practical life

Fantasy & Reality in Montessori

An immediate difference most people notice between conventional kindergartens and Montessori environments is the absence of fantasy in Montessori.

When young children are building their own models of the world based on their formative experiences, is it fair to offer them things that are inconsistent with reality? Rather than providing children with amusing but fake tools, we prefer to offer them the real thing (real mops, brooms, knives, glasses, and so on).

However, this does not mean that Montessori children are discouraged from pretend play. Very often, children enjoy experimenting in different ways: both inside the environment (with the real tools of practical life), and outdoors (with that all-time favourite - sand). But this natural inclination to pretend should not be mistaken for a love of fantasy. Dr Montessori believed that children revealed their unmet desires during pretend play -- no wonder then that children love "making" yummy food in the sand pit!

Preparing Children For Life

People often ask us why we have practical life activities in the Montessori environment. How are these related to the child's development, they wonder.

At one level, these activities are great for building fine motor skills, understanding sequential processes and developing concentration in young children. However, we must remember that practical life activities must eventually be PRACTICAL! They have to help equip children for real life.

When our 6-8 year olds stay in school overnight for sleepovers, they put all that practice in practical life activities to use. The children are responsible for planning the dinner menu (they decided on salad & sandwiches), purchasing the groceries, doing the actual cooking (with minimal adult assistance), serving dinner, and cleaning up after.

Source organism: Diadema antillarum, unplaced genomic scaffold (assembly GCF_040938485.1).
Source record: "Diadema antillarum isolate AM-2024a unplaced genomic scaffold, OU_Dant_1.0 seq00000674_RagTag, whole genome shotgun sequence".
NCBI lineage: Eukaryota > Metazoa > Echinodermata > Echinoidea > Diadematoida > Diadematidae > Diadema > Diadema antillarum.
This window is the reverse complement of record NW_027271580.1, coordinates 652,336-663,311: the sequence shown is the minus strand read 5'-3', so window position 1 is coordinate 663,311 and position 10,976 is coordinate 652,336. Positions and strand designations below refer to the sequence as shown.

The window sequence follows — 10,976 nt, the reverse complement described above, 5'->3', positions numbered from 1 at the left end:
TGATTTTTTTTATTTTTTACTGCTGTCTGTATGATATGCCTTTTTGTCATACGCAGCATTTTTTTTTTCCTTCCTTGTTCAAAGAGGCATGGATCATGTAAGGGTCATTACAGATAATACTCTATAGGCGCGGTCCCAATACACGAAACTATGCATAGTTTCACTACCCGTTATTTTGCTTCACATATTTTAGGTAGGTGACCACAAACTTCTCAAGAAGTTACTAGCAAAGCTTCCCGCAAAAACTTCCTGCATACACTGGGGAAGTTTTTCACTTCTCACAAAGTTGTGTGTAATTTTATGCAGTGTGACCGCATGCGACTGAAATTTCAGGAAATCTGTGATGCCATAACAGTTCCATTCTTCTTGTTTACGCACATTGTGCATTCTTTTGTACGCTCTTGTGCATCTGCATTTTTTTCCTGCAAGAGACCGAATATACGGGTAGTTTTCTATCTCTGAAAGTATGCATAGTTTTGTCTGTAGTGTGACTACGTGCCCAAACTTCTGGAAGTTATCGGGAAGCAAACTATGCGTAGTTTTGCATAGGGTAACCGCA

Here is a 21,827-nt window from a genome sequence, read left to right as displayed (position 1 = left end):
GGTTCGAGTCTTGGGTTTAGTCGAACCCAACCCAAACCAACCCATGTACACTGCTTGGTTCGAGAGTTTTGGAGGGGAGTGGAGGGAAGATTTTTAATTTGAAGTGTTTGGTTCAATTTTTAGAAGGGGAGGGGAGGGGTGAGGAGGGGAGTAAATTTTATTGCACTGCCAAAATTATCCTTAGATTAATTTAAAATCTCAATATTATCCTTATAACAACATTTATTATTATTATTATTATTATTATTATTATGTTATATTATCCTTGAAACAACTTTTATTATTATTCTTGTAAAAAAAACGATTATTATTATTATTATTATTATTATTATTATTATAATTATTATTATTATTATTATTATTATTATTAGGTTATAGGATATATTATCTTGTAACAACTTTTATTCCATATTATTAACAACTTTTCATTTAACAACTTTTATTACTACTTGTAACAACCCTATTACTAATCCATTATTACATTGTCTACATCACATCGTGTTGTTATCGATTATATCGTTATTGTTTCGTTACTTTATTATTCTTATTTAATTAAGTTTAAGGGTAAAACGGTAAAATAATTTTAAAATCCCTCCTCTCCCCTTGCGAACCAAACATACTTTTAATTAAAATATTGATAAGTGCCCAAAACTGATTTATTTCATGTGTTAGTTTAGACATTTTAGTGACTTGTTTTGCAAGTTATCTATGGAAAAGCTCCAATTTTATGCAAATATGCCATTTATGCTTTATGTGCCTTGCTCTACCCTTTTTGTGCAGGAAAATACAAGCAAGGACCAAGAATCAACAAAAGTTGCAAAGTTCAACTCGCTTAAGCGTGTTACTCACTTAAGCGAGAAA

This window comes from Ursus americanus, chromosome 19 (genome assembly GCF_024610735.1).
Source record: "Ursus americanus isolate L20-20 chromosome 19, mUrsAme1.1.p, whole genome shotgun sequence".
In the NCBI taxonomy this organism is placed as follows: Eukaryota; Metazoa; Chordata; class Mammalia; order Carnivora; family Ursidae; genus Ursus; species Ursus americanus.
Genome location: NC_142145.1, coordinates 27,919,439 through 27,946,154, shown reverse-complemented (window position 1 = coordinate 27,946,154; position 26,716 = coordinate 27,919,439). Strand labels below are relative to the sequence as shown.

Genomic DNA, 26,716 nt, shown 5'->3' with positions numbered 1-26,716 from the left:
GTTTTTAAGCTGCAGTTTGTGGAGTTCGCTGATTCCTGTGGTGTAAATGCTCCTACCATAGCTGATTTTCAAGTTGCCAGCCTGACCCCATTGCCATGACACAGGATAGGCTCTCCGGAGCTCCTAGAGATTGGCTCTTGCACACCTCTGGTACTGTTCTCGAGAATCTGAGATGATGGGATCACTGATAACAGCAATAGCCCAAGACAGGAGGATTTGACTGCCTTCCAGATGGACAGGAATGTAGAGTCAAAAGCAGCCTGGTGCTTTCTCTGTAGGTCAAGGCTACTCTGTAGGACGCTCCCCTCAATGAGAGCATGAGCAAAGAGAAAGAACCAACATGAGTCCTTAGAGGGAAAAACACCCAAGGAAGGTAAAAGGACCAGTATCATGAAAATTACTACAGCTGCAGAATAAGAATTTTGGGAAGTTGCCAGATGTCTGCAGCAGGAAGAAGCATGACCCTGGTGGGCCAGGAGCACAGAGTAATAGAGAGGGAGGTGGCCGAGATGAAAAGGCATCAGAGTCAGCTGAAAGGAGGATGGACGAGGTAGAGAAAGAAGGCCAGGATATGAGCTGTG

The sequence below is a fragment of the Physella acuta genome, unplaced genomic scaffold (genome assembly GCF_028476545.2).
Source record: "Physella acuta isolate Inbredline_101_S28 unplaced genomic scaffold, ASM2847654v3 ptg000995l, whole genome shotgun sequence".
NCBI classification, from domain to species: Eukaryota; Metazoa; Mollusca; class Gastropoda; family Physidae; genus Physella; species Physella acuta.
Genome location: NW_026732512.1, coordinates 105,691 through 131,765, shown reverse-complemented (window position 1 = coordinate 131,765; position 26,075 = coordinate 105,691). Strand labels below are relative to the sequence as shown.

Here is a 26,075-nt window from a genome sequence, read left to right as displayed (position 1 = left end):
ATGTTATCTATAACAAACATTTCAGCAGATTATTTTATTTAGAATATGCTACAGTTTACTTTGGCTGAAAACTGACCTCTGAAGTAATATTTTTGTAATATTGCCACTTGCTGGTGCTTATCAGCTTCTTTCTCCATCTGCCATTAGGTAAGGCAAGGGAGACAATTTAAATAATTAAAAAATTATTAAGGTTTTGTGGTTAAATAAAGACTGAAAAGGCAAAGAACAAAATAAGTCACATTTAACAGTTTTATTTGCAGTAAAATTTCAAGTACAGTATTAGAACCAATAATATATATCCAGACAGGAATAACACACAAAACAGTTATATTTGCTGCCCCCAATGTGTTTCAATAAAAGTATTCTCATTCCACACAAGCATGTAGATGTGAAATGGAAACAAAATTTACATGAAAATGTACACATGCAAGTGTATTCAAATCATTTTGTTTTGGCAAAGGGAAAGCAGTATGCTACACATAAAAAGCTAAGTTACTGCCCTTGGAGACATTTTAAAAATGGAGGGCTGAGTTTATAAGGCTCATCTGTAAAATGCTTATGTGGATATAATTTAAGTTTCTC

Speaking as adults, we very much enjoyed the hospitality!

Practical Life: Matching Keys with Locks


Some Montessori activities are genuinely complex, and can be very confusing for adults unaccustomed to our approach. However, some other Montessori activities are very simple to understand, but can breed endless complexity with little tweaks.

One of our favourite introductory practical life exercises is the lock-and-key set: this is a simple set of locks and keys, with children trying to match the correct pairs. Based on the child's level, the set can contain a variety of differently sized locks, or a larger number of pairs.

It is not unusual for us to see children younger than 3 working on solving this puzzle for an extended duration of time without asking for any help. It is indeed a wonderful activity for developing fine motor skills and problem-solving abilities, and very easy to replicate at home!